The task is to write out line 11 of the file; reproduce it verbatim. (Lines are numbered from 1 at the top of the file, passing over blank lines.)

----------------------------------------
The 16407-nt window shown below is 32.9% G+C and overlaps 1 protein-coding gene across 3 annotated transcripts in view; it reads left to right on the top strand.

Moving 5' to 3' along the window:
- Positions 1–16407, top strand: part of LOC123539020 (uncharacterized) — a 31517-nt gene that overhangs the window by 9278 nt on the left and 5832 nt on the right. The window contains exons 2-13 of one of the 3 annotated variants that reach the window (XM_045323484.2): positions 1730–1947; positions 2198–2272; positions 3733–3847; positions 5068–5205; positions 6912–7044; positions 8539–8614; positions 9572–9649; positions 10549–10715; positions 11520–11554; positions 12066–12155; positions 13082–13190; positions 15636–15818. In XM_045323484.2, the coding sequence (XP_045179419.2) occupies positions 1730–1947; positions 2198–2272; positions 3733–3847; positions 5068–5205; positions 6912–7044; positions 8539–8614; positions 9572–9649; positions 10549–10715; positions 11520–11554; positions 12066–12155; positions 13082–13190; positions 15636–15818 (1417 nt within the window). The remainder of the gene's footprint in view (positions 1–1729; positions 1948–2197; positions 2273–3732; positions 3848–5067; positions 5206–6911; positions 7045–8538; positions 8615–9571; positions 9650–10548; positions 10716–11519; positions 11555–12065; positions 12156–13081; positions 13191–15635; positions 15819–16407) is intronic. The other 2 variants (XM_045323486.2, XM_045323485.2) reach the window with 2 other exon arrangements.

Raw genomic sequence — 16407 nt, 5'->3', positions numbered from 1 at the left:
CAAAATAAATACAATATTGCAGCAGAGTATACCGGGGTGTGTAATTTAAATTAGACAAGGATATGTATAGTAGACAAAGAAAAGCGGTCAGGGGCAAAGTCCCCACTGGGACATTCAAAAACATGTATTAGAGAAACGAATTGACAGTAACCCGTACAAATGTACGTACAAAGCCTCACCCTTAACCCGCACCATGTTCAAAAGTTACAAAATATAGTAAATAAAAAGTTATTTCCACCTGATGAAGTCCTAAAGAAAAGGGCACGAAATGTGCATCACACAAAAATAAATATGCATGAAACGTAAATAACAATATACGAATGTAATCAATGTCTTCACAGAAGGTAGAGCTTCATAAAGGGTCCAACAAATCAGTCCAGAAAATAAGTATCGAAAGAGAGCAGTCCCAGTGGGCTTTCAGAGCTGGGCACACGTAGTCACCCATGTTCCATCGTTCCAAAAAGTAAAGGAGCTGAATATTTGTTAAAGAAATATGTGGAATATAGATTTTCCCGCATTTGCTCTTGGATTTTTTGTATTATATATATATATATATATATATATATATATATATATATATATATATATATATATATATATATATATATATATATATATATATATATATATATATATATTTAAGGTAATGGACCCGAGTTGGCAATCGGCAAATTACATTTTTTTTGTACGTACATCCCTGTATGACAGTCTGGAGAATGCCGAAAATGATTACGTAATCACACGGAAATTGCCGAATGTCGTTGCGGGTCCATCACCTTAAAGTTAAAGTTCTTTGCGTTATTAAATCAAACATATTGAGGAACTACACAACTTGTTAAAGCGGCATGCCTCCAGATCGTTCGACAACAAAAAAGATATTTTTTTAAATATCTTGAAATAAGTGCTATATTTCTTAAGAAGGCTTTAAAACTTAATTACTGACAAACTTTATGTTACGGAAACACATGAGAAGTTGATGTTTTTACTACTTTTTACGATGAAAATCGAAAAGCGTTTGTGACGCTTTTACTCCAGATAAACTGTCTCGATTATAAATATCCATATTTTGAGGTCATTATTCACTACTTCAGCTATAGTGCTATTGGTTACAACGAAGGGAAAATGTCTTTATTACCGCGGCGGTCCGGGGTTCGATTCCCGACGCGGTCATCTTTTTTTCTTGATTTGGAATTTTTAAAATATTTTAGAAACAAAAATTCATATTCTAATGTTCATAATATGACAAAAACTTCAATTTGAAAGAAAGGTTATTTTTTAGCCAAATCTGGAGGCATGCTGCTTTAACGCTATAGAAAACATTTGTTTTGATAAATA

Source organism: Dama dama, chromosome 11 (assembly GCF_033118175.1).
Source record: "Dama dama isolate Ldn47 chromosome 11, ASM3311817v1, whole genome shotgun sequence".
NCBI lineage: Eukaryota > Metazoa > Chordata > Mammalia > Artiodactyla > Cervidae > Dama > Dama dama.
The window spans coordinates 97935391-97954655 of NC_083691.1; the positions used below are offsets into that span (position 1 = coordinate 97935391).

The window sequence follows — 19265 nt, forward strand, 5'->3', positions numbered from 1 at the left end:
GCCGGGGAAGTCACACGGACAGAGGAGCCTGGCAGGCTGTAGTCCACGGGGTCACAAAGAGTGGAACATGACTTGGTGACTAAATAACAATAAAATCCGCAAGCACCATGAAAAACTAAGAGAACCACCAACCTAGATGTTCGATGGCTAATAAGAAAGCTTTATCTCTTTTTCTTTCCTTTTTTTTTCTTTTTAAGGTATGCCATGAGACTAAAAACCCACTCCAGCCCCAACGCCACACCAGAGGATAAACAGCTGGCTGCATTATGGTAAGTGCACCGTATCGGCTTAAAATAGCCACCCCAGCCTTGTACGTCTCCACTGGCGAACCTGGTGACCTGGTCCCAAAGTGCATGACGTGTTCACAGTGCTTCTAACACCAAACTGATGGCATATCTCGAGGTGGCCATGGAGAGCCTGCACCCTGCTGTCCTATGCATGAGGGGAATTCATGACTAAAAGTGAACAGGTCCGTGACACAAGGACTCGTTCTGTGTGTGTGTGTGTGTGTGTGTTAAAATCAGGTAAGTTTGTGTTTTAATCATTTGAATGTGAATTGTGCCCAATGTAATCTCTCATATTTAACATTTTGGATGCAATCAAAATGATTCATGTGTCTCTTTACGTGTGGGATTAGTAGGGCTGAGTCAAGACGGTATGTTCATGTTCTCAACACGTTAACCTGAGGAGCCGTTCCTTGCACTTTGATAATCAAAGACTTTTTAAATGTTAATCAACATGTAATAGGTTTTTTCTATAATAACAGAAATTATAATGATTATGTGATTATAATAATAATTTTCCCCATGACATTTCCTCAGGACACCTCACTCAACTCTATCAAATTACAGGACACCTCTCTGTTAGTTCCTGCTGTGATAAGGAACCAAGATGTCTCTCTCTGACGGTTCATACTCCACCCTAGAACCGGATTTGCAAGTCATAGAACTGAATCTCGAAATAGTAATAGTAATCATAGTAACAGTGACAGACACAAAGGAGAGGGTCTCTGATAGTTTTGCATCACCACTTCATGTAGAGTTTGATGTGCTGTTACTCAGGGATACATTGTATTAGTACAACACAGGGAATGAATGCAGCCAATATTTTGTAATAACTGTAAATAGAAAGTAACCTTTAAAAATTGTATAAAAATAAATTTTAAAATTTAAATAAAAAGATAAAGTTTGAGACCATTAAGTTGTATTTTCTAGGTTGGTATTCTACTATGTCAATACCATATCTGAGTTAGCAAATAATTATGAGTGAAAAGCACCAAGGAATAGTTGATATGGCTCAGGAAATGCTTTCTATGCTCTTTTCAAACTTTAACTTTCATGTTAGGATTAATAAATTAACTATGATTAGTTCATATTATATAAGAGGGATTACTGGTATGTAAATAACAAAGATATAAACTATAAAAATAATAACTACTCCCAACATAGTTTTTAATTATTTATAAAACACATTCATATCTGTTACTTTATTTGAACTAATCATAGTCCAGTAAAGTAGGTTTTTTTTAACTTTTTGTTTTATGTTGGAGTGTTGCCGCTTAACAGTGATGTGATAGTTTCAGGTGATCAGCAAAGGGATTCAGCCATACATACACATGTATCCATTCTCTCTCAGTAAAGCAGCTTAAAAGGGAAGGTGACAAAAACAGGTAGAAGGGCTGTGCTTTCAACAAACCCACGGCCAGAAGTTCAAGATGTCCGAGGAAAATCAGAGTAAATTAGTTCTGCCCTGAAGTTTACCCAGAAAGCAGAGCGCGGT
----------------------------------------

GCCGGGGAAGTCACACGGACAGAGGAGCCTGGCAGGCTGTAGTCCACGGGGTCACAAAGAGTGGAACATGACTTGGTGACTAAATAACAATAAAATCCGCAAGCACCATGAAAAACTAAGAGAACCACCAACCTAGATGTTCGATGGCTAATAAGAAAGCTTTATCTCTTTTTCTTTCCTTTTTTTTTCTTTTTAAGGTATGCCATGAGACTAAAAACCCACTCCAGCCCCAACGCCACACCAGAGGATAAACAGCTGGCTGCATTATGGTAAGTGCACCGTATCGGCTTAAAATAGCCACCCCAGCCTTGTACGTCTCCACTGGCGAACCTGGTGACCTGGTCCCAAAGTGCATGACGTGTTCACAGTGCTTCTAACACCAAACTGATGGCATATCTCGAGGTGGCCATGGAGAGCCTGCACCCTGCTGTCCTATGCATGAGGGGAATTCATGACTAAAAGTGAACAGGTCCGTGACACAAGGACTCGTTCTGTGTGTGTGTGTGTGTGTGTGTTAAAATCAGGTAAGTTTGTGTTTTAATCATTTGAATGTGAATTGTGCCCAATGTAATCTCTCATATTTAACATTTTGGATGCAATCAAAATGATTCATGTGTCTCTTTACGTGTGGGATTAGTAGGGCTGAGTCAAGACGGTATGTTCATGTTCTCAACACGTTAACCTGAGGAGCCGTTCCTTGCACTTTGATAATCAAAGACTTTTTAAATGTTAATCAACATGTAATAGGTTTTTTCTATAATAACAGAAATTATAATGATTATGTGATTATAATAATAATTTTCCCCATGACATTTCCTCAGGACACCTCACTCAACTCTATCAAATTACAGGACACCTCTCTGTTAGTTCCTGCTGTGATAAGGAACCAAGATGTCTCTCTCTGACGGTTCATACTCCACCCTAGAACCGGATTTGCAAGTCATAGAACTGAATCTCGAAATAGTAATAGTAATCATAGTAACAGTGACAGACACAAAGGAGAGGGTCTCTGATAGTTTTGCATCACCACTTCATGTAGAGTTTGATGTGCTGTTACTCAGGGATACATTGTATTAGTACAACACAGGGAATGAATGCAGCCAATATTTTGTAATAACTGTAAATAGAAAGTAACCTTTAAAAATTGTATAAAAATAAATTTTAAAATTTAAATAAAAAGATAAAGTTTGAGACCATTAAGTTGTATTTTCTAGGTTGGTATTCTACTATGTCAATACCATATCTGAGTTAGCAAATAATTATGAGTGAAAAGCACCAAGGAATAGTTGATATGGCTCAGGAAATGCTTTCTATGCTCTTTTCAAACTTTAACTTTCATGTTAGGATTAATAAATTAACTATGATTAGTTCATATTATATAAGAGGGATTACTGGTATGTAAATAACAAAGATATAAACTATAAAAATAATAACTACTCCCAACATAGTTTTTAATTATTTATAAAACACATTCATATCTGTTACTTTATTTGAACTAATCATAGTCCAGTAAAGTAGGTTTTTTTTAACTTTTTGTTTTATGTTGGAGTGTTGCCGCTTAACAGTGATGTGATAGTTTCAGGTGATCAGCAAAGGGATTCAGCCATACATACACATGTATCCATTCTCTCTCAGTAAAGCAGCTTAAAAGGGAAGGTGACAAAAACAGGTAGAAGGGCTGTGCTTTCAACAAACCCACGGCCAGAAGTTCAAGATGTCCGAGGAAAATCAGAGTAAATTAGTTCTGCCCTGAAGTTTACCCAGAAAGCAGAGCGCGGT